South Carolina Football’s GOAT Series: Top-12 defensive ends/EDGE players of all-time

Ranking the top-12 defensive ends/EDGE players in South Carolina football history

South Carolina football's Jadeveon Clowney with a sack against Missouri in 2012. Mandatory Credit: Jeff Blake-USA TODAY Sports
South Carolina football's Jadeveon Clowney with a sack against Missouri in 2012. Mandatory Credit: Jeff Blake-USA TODAY Sports /
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In football, one of the most important jobs on the field is the EDGE spot. Defensive ends (and sometimes outside linebackers) rush the passer and set the edge in the run game. The South Carolina football program has had some elite EDGE players in its history. For the sake of this ranking, outside linebackers who played at the line of scrimmage will be considered EDGE players along with defensive ends.

Honorable Mentions

Darius English: Darius English (2012-2016) was a pass rush specialist who began his career as a 215-pound defensive end despite being 6’6″ tall. The skinny English was not able to contribute much early in his career just because of how small he was. As he worked on his body, English became a useful rotational piece as a junior but really broke out as a senior. An All-SEC 2016 was highlighted by 8 sacks and 13 tackles for loss.

Chris Rumph: A career utility player who didn’t focus on being an EDGE player until his redshirt senior season, Chris Rumph (1990-1994) contributed in numerous ways for the Gamecock defense in the early 1990s. He finally found his place in 1994 as he sacked the quarterback 6 times but logged an impressive 20 quarterback hurries. Rumph’s high motor was a major factor in him getting an NFL look before beginning his 25+ year coaching career.

Dante Sawyer: Dante Sawyer (2014-2017) played both inside and outside during the transition from Steve Spurrier to Will Muschamp in Columbia. He was a useful player but never lived up to his significant recruiting hype until he became entrenched as the starter at defensive end as a senior. His solid play was highlighted by his ridiculous nation-leading 5 forced fumbles. The Gamecocks recovered all five loose balls en route to the best year of Will Muschamp’s Gamecock coaching era.

Karey Johnson: A pass rush specialist from Athens, Georgia, Karey Johnson (1978-1982) spurned his hometown Bulldogs to play for South Carolina. Johnson only started a handful of games during his Gamecock career, but he made an impact. His 9-sack junior season is one of the top sack marks in a single season in Gamecock history.

DJ Wonnum: DJ Wonnum (2016-2019) was a combination defensive end and outside linebacker who was just a two-star recruit out of high school. One of the best recruiting evaluations ever, Wonnum became an All-SEC player after contributing 14 sacks and almost 30 tackles for loss across his injury-riddled career. He was an extremely athletic EDGE player at Carolina, and he is now headed into his fourth year in the NFL after being drafted by the Minnesota Vikings.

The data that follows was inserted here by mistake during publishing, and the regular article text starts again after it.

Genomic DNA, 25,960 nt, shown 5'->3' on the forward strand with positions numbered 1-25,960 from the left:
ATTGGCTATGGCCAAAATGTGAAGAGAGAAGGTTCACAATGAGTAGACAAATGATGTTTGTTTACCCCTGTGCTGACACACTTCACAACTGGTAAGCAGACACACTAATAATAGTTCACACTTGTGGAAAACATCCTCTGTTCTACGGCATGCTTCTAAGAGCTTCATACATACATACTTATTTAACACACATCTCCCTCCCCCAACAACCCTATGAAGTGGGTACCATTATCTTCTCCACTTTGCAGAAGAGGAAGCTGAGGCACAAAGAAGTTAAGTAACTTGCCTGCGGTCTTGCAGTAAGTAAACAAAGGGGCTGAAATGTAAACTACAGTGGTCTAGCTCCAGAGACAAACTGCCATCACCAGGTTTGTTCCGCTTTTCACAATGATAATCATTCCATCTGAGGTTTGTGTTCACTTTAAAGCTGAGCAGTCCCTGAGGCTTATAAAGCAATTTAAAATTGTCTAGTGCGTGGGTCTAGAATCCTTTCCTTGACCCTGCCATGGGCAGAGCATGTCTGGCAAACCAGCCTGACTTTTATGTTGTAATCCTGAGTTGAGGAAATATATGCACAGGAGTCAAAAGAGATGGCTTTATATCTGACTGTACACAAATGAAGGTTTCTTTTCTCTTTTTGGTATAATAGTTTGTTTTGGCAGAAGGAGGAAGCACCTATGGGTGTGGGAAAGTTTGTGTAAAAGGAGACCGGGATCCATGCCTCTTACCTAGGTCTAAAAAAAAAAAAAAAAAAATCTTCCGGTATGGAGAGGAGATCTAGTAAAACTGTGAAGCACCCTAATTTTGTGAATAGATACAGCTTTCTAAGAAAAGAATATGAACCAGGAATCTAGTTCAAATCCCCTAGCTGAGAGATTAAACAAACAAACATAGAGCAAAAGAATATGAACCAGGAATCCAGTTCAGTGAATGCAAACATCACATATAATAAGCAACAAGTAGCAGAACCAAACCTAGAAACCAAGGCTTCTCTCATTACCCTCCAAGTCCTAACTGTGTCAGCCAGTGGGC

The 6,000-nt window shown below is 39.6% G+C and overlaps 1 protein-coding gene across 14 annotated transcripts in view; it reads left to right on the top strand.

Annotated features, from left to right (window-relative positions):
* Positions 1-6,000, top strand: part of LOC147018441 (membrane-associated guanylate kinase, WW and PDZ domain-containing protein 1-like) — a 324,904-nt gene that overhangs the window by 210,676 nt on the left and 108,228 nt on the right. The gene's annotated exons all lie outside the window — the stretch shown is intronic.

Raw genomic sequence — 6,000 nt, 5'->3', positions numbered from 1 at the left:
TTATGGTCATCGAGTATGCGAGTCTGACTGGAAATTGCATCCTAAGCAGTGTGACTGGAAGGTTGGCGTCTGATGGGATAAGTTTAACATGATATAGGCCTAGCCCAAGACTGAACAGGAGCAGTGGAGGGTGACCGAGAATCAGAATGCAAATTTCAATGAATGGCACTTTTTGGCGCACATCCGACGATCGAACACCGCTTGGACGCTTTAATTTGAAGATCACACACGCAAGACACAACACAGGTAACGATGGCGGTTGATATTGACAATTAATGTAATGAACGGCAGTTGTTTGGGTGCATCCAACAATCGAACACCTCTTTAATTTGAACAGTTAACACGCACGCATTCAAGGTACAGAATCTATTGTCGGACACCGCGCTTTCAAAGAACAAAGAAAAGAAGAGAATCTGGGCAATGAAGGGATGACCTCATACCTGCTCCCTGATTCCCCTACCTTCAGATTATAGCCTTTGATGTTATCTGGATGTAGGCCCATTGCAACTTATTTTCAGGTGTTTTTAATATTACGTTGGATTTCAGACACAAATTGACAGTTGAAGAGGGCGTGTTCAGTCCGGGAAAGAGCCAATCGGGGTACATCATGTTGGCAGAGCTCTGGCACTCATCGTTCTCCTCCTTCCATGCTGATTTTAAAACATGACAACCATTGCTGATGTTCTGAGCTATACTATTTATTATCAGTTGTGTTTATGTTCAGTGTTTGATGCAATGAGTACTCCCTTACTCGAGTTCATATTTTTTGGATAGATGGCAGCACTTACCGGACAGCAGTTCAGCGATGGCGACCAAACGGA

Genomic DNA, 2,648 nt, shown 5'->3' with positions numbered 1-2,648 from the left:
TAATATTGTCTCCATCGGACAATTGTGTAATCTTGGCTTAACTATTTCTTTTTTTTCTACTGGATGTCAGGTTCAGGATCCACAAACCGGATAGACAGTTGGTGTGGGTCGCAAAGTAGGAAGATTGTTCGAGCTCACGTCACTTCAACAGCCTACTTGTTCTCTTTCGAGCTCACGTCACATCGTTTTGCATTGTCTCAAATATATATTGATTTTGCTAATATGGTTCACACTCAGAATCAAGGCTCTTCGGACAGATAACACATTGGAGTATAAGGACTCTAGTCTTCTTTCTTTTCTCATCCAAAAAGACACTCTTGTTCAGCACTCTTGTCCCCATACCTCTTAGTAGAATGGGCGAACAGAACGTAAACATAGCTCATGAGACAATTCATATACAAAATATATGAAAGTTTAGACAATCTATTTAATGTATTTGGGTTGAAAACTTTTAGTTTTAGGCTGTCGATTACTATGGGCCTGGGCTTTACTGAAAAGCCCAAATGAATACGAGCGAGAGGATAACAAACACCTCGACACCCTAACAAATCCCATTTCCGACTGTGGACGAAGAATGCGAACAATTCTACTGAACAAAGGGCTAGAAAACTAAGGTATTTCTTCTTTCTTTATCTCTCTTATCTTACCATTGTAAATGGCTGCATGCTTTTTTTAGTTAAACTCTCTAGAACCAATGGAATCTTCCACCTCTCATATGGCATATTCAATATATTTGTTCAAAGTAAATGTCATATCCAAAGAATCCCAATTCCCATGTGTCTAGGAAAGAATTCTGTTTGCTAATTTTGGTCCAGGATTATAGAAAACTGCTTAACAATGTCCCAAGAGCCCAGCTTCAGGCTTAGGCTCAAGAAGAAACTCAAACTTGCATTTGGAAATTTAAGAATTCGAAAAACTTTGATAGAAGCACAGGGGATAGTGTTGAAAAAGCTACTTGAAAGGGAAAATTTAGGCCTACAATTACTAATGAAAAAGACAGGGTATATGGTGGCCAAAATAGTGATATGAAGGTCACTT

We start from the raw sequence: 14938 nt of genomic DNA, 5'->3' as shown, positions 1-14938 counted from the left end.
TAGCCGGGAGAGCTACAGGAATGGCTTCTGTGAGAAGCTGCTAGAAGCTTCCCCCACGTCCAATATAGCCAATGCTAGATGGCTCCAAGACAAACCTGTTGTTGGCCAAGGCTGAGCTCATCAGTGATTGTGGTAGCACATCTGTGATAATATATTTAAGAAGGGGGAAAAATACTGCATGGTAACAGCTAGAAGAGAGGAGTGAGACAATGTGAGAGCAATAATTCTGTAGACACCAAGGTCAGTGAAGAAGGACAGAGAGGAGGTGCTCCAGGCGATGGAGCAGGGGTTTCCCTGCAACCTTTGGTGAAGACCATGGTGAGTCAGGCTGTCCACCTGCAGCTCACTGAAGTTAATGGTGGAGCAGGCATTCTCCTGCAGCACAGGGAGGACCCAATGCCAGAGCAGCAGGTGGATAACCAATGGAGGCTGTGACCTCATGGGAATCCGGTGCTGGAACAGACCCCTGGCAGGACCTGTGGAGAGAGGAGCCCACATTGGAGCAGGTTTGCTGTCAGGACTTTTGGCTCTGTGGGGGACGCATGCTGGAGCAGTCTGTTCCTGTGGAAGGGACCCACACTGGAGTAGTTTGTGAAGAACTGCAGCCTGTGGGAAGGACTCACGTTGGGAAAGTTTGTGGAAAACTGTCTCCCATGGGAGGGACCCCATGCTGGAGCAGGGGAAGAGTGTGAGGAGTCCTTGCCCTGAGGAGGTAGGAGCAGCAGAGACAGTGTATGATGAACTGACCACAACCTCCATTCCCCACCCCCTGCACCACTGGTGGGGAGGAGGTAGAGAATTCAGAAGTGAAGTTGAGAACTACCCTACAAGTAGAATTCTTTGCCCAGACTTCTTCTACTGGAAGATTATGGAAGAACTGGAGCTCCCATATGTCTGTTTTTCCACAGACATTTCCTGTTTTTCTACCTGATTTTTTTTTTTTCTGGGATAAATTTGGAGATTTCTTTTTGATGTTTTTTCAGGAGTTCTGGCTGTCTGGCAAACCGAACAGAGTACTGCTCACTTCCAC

Tony Guyton: Lightly used early in his career, Tony Guyton (1981-1985) became a solid EDGE player for the 1984 Black Magic Gamecocks and the following season. Guyton was undersized as a defensive end but still logged over 175 tackles during his final two seasons in Columbia. Guyton’s 1985 efforts earned him All-South Independent honors, and he had one of his finest performances against the rival Clemson Tigers as he had 10 tackles, including two for a loss.

George Gause: George Gause (2001-2004) came to Columbia with tons of hype. Viewed as one of the best defensive end recruits in the nation, he was expected to come in and dominate. That never came to fruition, but Gause was a solid player for four seasons as a Gamecock. His 15 sacks still rank in the top-10 all-time in program history, even if his career wasn’t full of accolades.

Willie McIntee: Another undersized defensive end, Willie McIntee (1982-1986) played opposite of Tony Guyton for part of his career. The pair of smaller EDGE players performed above expectations and made plays on a defense that played hard. The “Fire Ant” defense of 1984 was McIntee’s best overall season as he logged 80 tackles and 4 sacks.

Clifton Geathers: Clifton Geathers (2007-2009) was a mountainous man. At 6’7″ and 285 pounds, he was still athletic enough to play defensive end. After missing much of his freshman year with injury, he burst onto the scene as a disruptive presence on the 2008 defense. Geathers did not light up the box score with big tackle or sack totals, but his impact was felt every snap. Big #96 had a six-year NFL career after being selected by the Cleveland Browns in the 2010 NFL Draft.

Moe Thompson: An extremely talented defensive lineman, Moe Thompson (2002-2004) was a freshman All-American as a utility defensive lineman. An athletic freak at 280 pounds, Thompson started almost every game of his career when active. He faced some minor disciplinary issues but didn’t miss time. After the 2004 brawl with Clemson, Thompson was facing a suspension but that suspension became a permanent dismissal from the team after an offseason burglary arrest. He finished his career at Grambling State.